Published On: Thu, Mar 2nd, 2017

A Story of Acharya Abhayadevsuri

Abhayadevsuri ji has earned immense fame by composing Sanskrit commentaries on 9 of the Jain agamas (Jain canonical literature). These commentaries provide a key to the innermost deep meaning of Jain agama literature. Besides being brief and well-worded, these commentaries depict and discuss many topics. Thus his name ranks at the top of those Acharyas who have written books with a view to immortalizing the pure tradition of Jinagama.

Acharya Abhayadevsuri was born in a Vaishya (merchant) family in 1015 A.D. He was born to Mahidhara Sheth and Dhandevi in the famous city of Dhara of Malavdesha. Once, Shri Jineshwarsuri and Shri Buddhisagarsuri came to Dhara. Having listened to their religious discourses, he felt an inclination for renunciation. With the permission of his parents he accepted initiation from Jineshwarsuri. He began his studies of Agama literature at a very young age and in course of time he was honored with the title of Acharya (head of a mendicant group).

It is said that one night when Acharya Abhayadevsuri was engrossed in meditation, Shasana Devi (the guardian Goddess) revealed herself before him and said that the commentaries of two agamas namely, Acharanga and Sutrakrutanga, were well-preserved but other commentaries were lost and destroyed with the passage of time. The goddess then asked him to make efforts to remedy that deficiency so as to serve the interests of Shrisangha (congregation).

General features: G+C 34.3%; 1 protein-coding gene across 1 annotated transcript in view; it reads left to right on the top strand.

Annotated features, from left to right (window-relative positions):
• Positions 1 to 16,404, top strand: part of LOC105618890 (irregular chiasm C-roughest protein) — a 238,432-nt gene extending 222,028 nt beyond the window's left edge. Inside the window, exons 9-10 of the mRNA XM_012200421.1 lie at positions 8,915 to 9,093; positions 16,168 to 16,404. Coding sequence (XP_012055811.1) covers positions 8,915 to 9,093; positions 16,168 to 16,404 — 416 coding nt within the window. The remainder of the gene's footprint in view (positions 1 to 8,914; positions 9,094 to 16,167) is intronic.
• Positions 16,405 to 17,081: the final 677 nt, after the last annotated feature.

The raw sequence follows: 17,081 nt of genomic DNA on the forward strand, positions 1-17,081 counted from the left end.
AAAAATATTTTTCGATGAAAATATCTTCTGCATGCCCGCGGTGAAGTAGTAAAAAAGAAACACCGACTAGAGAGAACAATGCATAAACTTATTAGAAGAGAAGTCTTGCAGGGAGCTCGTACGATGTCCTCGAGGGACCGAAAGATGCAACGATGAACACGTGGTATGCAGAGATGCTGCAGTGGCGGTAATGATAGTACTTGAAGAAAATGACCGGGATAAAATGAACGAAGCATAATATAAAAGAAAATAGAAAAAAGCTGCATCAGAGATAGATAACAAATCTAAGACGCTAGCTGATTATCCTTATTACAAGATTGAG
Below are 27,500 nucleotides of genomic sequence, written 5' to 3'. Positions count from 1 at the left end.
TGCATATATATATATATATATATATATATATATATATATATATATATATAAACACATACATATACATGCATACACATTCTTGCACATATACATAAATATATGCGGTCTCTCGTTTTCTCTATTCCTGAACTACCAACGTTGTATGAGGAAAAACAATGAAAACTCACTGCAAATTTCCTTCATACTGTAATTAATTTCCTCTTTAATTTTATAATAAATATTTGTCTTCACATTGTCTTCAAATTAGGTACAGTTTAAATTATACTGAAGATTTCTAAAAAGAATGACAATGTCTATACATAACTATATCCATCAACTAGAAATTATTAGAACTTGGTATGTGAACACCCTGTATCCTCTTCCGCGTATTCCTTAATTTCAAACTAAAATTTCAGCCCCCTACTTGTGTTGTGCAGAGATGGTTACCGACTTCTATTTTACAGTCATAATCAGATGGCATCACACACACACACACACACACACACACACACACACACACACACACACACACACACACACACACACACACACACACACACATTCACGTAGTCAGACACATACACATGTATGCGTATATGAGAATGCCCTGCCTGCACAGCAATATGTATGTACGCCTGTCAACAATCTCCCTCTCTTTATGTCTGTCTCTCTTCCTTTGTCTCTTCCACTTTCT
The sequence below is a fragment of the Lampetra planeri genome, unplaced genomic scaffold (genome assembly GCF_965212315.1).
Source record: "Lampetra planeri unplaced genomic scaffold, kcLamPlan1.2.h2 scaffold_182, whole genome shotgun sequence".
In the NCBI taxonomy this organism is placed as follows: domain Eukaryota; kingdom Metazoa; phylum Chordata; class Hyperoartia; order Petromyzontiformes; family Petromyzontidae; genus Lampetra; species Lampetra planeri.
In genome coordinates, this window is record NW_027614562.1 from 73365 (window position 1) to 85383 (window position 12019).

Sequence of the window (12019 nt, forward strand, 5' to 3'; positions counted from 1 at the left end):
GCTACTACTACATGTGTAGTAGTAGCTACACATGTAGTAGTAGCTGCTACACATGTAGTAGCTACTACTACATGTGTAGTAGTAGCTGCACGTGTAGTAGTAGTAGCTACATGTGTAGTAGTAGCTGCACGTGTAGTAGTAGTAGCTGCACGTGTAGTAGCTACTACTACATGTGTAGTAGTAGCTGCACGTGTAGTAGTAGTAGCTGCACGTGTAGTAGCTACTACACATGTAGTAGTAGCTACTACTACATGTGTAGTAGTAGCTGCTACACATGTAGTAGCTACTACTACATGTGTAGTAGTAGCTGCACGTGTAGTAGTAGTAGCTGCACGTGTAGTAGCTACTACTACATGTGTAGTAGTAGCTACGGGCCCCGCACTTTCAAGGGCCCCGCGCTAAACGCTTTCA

Acharya Abhayadevsuri accepted this enormous task. He commenced the writing of commentary by performing ayambila tapa, type of religions austerity. After prolonged and laborious efforts he wrote volumes of commentaries on anga-agama (canonical text, one of the twelve). Because of constant penance of Ayambila and working for many nights together, he developed a leucoderma like disease. Consequently his opponents spread the rumor that the mother-goddess had cursed him with this disease as a penalty for having wrongly interpreted the scriptures.

Acharya Abhayadevsuri invoked Shasana Rakshak Dev (the guardian God) Dharanendra at night and as the god appeared before him, Acharya said, “O Lord! I am least afraid of my death but I can’t endure the false charges and criticism that the slandering people level against me since I am afflicted with the disease. Hence I have decided to undertake fast till I die.”

Shasana Rakshak Dev Dharanendra assured him that he was quite innocent and provided him necessary guidance. As guided by Dharanendra, Abhayadevsuri, together with the shravaka sangha, came at the banks of river Sedhi in Stambhangrama. Acharyashri discovered the place where a cow was yielding milk automatically. Soon he composed a stotra of 32 shlokas entitled Jayatiahuan. As the stotra was composed, a very ancient and bejeweled idol of Shri Stambhan Parshvanath emerged from under the ground. Shri sangha performed all the rituals of bathing and as soon as the holy water was applied to the body of Abhayadevsuri ji, he was cured of the disease. Acharyashri regained his usual health. Presently the same idol is installed at the temple in Cambay.

Then Acharyashri completed the task of writing Navangi commentary, and he expired at Kapadvanja in Gujarat and the samadhi, the memorial structure, exists there in Tapagaccha upashraya.

Leave a comment

XHTML: You can use these html tags: <a href="" title=""> <abbr title=""> <acronym title=""> <b> <blockquote cite=""> <cite> <code> <del datetime=""> <em> <i> <q cite=""> <s> <strike> <strong>